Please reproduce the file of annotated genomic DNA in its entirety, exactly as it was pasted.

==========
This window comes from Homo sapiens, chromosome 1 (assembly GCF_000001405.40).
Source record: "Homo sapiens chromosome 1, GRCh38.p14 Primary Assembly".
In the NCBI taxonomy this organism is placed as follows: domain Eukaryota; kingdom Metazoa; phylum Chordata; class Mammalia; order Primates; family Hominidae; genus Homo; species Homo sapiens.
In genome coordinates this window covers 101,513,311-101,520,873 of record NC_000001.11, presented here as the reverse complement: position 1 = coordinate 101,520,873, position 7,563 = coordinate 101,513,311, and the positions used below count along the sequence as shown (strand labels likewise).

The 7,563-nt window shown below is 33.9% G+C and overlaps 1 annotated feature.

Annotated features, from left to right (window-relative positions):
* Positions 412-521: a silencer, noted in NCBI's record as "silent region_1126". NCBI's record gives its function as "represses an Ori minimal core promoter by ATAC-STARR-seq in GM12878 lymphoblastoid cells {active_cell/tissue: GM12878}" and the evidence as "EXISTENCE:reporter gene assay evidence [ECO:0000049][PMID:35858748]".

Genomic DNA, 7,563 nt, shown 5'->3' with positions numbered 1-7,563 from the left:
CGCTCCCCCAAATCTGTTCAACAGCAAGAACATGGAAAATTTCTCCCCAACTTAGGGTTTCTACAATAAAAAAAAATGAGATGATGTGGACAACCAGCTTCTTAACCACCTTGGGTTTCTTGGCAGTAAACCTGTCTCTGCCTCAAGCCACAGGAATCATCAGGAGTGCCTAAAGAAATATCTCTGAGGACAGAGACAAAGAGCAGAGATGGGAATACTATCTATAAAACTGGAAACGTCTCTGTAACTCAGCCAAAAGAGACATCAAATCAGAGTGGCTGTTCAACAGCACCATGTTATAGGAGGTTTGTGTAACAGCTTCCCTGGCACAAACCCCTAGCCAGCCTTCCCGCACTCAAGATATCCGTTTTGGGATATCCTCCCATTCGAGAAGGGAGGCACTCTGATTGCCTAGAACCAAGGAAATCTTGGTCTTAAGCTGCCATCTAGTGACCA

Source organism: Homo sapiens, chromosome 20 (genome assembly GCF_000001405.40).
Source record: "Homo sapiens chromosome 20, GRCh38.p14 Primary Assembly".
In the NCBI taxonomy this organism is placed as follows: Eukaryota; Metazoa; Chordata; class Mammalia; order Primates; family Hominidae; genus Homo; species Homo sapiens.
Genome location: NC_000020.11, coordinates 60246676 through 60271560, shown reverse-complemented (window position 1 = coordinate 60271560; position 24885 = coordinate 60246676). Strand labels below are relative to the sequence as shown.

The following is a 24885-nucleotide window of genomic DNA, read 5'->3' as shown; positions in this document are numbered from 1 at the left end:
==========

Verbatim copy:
This window comes from Homo sapiens, chromosome 1 (assembly GCF_000001405.40).
Source record: "Homo sapiens chromosome 1, GRCh38.p14 Primary Assembly".
In the NCBI taxonomy this organism is placed as follows: domain Eukaryota; kingdom Metazoa; phylum Chordata; class Mammalia; order Primates; family Hominidae; genus Homo; species Homo sapiens.
In genome coordinates this window covers 101,513,311-101,520,873 of record NC_000001.11, presented here as the reverse complement: position 1 = coordinate 101,520,873, position 7,563 = coordinate 101,513,311, and the positions used below count along the sequence as shown (strand labels likewise).

The 7,563-nt window shown below is 33.9% G+C and overlaps 1 annotated feature.

Annotated features, from left to right (window-relative positions):
* Positions 412-521: a silencer, noted in NCBI's record as "silent region_1126". NCBI's record gives its function as "represses an Ori minimal core promoter by ATAC-STARR-seq in GM12878 lymphoblastoid cells {active_cell/tissue: GM12878}" and the evidence as "EXISTENCE:reporter gene assay evidence [ECO:0000049][PMID:35858748]".

Genomic DNA, 7,563 nt, shown 5'->3' with positions numbered 1-7,563 from the left:
CGCTCCCCCAAATCTGTTCAACAGCAAGAACATGGAAAATTTCTCCCCAACTTAGGGTTTCTACAATAAAAAAAAATGAGATGATGTGGACAACCAGCTTCTTAACCACCTTGGGTTTCTTGGCAGTAAACCTGTCTCTGCCTCAAGCCACAGGAATCATCAGGAGTGCCTAAAGAAATATCTCTGAGGACAGAGACAAAGAGCAGAGATGGGAATACTATCTATAAAACTGGAAACGTCTCTGTAACTCAGCCAAAAGAGACATCAAATCAGAGTGGCTGTTCAACAGCACCATGTTATAGGAGGTTTGTGTAACAGCTTCCCTGGCACAAACCCCTAGCCAGCCTTCCCGCACTCAAGATATCCGTTTTGGGATATCCTCCCATTCGAGAAGGGAGGCACTCTGATTGCCTAGAACCAAGGAAATCTTGGTCTTAAGCTGCCATCTAGTGACCA

Source organism: Homo sapiens, chromosome 20 (genome assembly GCF_000001405.40).
Source record: "Homo sapiens chromosome 20, GRCh38.p14 Primary Assembly".
In the NCBI taxonomy this organism is placed as follows: Eukaryota; Metazoa; Chordata; class Mammalia; order Primates; family Hominidae; genus Homo; species Homo sapiens.
Genome location: NC_000020.11, coordinates 60246676 through 60271560, shown reverse-complemented (window position 1 = coordinate 60271560; position 24885 = coordinate 60246676). Strand labels below are relative to the sequence as shown.

The following is a 24885-nucleotide window of genomic DNA, read 5'->3' as shown; positions in this document are numbered from 1 at the left end: